Multihost Transmission of Schistosoma mansoni in Senegal, 2015–2018

Catalano, S and Léger, E and Fall, C B and Borlase, A and Diop, S D and Berger, D and Webster, B L and Faye, B and Diouf, N D and Rollinson, D and Sène, M and Bâ, Kh and Webster, J P (2020) Multihost Transmission of Schistosoma mansoni in Senegal, 2015–2018. Emerging Infectious Diseases, 26 (6). ISSN 1080-6040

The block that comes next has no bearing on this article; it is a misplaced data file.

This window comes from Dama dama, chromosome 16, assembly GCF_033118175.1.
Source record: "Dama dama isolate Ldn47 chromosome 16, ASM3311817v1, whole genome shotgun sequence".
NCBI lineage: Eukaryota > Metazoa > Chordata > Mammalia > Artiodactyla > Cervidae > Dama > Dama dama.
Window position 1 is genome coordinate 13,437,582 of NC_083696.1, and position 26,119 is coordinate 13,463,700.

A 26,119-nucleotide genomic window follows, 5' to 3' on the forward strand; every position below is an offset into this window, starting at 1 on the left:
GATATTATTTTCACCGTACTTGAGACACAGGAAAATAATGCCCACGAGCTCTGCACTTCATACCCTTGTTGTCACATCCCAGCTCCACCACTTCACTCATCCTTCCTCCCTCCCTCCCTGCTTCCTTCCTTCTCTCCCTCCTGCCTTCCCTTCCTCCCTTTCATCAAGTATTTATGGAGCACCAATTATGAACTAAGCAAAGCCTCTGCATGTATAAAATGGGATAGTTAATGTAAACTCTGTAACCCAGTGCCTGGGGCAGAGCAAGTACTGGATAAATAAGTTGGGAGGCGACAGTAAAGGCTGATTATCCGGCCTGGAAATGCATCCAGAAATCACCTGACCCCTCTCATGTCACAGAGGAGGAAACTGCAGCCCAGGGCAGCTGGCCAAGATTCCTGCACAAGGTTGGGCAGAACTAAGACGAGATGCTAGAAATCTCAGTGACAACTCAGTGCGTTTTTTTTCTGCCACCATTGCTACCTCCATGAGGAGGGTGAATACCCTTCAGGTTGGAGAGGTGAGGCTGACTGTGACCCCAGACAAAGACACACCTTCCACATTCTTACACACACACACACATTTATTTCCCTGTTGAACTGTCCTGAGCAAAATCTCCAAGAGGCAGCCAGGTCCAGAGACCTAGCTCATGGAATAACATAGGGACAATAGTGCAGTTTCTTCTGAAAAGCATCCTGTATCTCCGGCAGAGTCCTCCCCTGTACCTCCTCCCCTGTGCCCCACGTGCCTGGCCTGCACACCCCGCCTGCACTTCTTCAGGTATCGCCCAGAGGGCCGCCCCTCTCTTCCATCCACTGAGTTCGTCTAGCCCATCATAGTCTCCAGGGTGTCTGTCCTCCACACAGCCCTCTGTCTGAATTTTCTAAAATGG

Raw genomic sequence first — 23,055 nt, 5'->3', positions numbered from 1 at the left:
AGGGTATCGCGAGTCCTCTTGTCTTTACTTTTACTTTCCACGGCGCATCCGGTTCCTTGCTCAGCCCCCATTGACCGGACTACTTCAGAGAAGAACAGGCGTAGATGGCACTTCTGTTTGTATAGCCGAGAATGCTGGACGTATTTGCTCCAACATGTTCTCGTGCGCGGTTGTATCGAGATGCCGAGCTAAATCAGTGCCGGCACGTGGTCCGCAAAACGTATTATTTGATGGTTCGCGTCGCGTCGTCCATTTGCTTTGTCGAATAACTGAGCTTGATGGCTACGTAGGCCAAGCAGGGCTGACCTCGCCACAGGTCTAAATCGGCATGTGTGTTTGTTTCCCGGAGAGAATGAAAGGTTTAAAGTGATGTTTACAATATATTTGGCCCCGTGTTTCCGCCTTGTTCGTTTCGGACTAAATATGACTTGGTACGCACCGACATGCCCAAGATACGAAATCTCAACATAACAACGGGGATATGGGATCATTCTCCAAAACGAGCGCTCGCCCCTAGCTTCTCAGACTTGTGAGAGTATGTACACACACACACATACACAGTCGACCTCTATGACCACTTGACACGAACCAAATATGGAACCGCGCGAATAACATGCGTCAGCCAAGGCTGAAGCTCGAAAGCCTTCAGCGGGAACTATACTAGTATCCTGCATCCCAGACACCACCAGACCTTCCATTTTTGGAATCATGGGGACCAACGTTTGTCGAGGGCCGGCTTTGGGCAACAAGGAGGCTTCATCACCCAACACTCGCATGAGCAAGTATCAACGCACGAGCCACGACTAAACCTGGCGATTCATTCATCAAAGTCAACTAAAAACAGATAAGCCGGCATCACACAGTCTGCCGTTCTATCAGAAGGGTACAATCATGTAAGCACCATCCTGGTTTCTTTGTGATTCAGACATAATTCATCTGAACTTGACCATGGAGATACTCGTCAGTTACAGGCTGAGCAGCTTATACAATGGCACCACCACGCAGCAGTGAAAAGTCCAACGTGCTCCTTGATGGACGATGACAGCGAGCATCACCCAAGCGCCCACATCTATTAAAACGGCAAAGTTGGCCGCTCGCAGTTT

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In West Africa, Schistosoma spp. are capable of infecting multiple definitive hosts, a lifecycle feature that may complicate schistosomiasis control. We characterized the evolutionary relationships among multiple Schistosoma mansoni isolates collected from snails (intermediate hosts), humans (definitive hosts), and rodents (definitive hosts) in Senegal. On a local scale, diagnosis of S. mansoni infection ranged 3.8%–44.8% in school-aged children, 1.7%–52.6% in Mastomys huberti mice, and 1.8%–7.1% in Biomphalaria pfeifferi snails. Our phylogenetic framework confirmed the presence of multiple S. mansoni lineages that could infect both humans and rodents; divergence times of these lineages varied (0.13–0.02 million years ago). We propose that extensive movement of persons across West Africa might have contributed to the establishment of these various multihost S. mansoni clades. High S. mansoni prevalence in rodents at transmission sites frequented by humans further highlights the implications that alternative hosts could have on future public health interventions.

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